Browsing by Subject "hegemony"

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  • Sauli, Hanna (2007)
    This study shows that rejections of resolutions by the United States have become increasingly common in the UN General Assembly between 1995 and 2006. The US finds itself in a small opposition in the majority of roll call votes, and often it is the sole country to vote no against the entire membership of the United Nations. The number of American rejections has grown considerably after 2001, and solitary negative votes have multiplied especially during the last two years. American dissidence is pervasive in most policy fields of the General Assembly, but much of the discord concerns disarmament, the Middle East and human rights. This study argues that American hegemony in the military, economic and political spheres has enabled the US leadership to embrace a doctrine that emphasizes unconditioned American sovereignty and freedom from international constraints. The ideology is conducive to the rejection of international commitments. It has boosted American dissidence in the General Assembly and is particularly manifest in the policy of the current government. The theory of soft balancing expects other states to engage in counteraction against the US, since the policy of the hegemonic power threatens their interests and security. Soft balancing could entail cooperation in the General Assembly that goes against American interests, and it could explain part of the American dissidence. Nevertheless, evidence concerning the agenda of the General Assembly and specifically resolutions in the non-nuclear disarmament sector suggests that soft balancing has taken place only on a small scale and does not explain the rapid growth of negative American votes. The US has recently adopted a negative stand towards many resolutions that are not directed against it or have previously received American approval. The analysis draws on the UN voting records, the yearly agendas and the content of the resolutions. The US deviance from the majority, the size of the coalitions that sometimes support American positions, the amount of negative votes in different issue areas, and changes in the composition of the agenda are presented numerically. A more detailed case-by-case dissection of changes in the disarmament sector evaluates whether the resolutions have grown more negative to American policy goals and whether position shifts by other states have partly caused the increasing loneliness of US stances.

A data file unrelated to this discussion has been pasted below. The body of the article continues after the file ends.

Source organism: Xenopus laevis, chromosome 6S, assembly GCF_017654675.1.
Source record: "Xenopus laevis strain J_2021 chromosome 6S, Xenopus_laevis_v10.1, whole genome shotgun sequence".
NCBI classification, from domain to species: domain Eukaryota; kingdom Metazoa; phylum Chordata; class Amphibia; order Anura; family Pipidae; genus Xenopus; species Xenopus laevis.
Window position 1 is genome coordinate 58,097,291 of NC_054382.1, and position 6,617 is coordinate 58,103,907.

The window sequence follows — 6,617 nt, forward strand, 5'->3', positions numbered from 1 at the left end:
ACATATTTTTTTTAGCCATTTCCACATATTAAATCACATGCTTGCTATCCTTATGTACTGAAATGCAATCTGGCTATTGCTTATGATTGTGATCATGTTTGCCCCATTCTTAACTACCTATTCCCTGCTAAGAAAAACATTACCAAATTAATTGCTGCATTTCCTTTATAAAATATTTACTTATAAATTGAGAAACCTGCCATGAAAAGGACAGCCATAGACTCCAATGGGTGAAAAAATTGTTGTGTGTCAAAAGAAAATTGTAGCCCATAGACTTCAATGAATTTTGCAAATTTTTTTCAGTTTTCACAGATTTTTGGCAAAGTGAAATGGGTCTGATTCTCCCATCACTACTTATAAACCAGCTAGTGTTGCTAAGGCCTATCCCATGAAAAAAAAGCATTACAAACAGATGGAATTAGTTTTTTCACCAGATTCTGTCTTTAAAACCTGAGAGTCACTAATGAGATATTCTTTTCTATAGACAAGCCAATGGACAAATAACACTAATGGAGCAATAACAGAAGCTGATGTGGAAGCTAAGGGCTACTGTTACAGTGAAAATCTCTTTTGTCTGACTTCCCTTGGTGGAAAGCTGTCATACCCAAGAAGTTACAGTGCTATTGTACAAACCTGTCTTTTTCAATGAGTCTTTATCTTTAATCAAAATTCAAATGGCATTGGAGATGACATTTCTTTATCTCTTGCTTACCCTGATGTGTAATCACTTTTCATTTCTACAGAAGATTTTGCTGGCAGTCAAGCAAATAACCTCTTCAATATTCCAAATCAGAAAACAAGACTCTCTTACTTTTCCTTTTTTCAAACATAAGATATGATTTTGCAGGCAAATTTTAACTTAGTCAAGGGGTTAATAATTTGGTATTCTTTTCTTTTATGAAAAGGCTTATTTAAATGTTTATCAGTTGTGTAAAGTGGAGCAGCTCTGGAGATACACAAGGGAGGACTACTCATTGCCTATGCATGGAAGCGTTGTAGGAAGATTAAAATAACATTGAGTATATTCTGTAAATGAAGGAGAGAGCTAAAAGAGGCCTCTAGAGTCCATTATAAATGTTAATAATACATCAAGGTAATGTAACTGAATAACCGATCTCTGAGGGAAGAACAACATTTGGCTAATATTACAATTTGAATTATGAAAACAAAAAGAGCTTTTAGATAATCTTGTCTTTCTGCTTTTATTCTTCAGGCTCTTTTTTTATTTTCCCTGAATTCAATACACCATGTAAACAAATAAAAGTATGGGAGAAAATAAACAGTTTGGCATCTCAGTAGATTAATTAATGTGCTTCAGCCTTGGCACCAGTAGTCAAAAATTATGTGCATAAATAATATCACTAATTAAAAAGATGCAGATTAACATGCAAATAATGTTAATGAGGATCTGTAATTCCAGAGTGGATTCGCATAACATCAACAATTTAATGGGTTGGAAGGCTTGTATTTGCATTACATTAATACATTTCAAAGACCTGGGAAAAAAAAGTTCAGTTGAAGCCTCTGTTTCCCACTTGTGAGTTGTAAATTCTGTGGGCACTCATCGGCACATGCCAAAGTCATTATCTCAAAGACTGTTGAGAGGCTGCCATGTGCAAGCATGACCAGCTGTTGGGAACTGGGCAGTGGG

• Piri, Riikka (Helsingin yliopisto, 2017)